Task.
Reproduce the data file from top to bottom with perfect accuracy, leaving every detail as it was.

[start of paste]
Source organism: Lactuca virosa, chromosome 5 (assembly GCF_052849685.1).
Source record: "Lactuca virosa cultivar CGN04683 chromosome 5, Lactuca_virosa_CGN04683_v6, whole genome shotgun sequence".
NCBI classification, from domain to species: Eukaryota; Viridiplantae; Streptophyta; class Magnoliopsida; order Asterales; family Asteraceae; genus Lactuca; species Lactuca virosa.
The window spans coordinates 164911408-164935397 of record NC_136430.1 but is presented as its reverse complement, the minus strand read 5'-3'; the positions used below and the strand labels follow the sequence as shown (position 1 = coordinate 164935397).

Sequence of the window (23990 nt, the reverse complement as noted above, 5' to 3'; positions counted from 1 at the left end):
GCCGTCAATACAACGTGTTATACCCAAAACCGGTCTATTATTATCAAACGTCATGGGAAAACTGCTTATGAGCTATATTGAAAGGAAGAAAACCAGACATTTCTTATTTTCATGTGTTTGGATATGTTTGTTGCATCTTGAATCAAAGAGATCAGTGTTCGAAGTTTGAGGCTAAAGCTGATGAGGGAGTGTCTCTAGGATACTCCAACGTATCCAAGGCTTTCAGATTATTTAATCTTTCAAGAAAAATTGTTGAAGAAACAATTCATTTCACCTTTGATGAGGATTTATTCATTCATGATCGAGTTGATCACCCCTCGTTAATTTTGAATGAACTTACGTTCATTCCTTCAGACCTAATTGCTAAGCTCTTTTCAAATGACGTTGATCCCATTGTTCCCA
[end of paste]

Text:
Source organism: Lactuca virosa, chromosome 5 (assembly GCF_052849685.1).
Source record: "Lactuca virosa cultivar CGN04683 chromosome 5, Lactuca_virosa_CGN04683_v6, whole genome shotgun sequence".
NCBI classification, from domain to species: Eukaryota; Viridiplantae; Streptophyta; class Magnoliopsida; order Asterales; family Asteraceae; genus Lactuca; species Lactuca virosa.
The window spans coordinates 164911408-164935397 of record NC_136430.1 but is presented as its reverse complement, the minus strand read 5'-3'; the positions used below and the strand labels follow the sequence as shown (position 1 = coordinate 164935397).

Sequence of the window (23990 nt, the reverse complement as noted above, 5' to 3'; positions counted from 1 at the left end):
GCCGTCAATACAACGTGTTATACCCAAAACCGGTCTATTATTATCAAACGTCATGGGAAAACTGCTTATGAGCTATATTGAAAGGAAGAAAACCAGACATTTCTTATTTTCATGTGTTTGGATATGTTTGTTGCATCTTGAATCAAAGAGATCAGTGTTCGAAGTTTGAGGCTAAAGCTGATGAGGGAGTGTCTCTAGGATACTCCAACGTATCCAAGGCTTTCAGATTATTTAATCTTTCAAGAAAAATTGTTGAAGAAACAATTCATTTCACCTTTGATGAGGATTTATTCATTCATGATCGAGTTGATCACCCCTCGTTAATTTTGAATGAACTTACGTTCATTCCTTCAGACCTAATTGCTAAGCTCTTTTCAAATGACGTTGATCCCATTGTTCCCA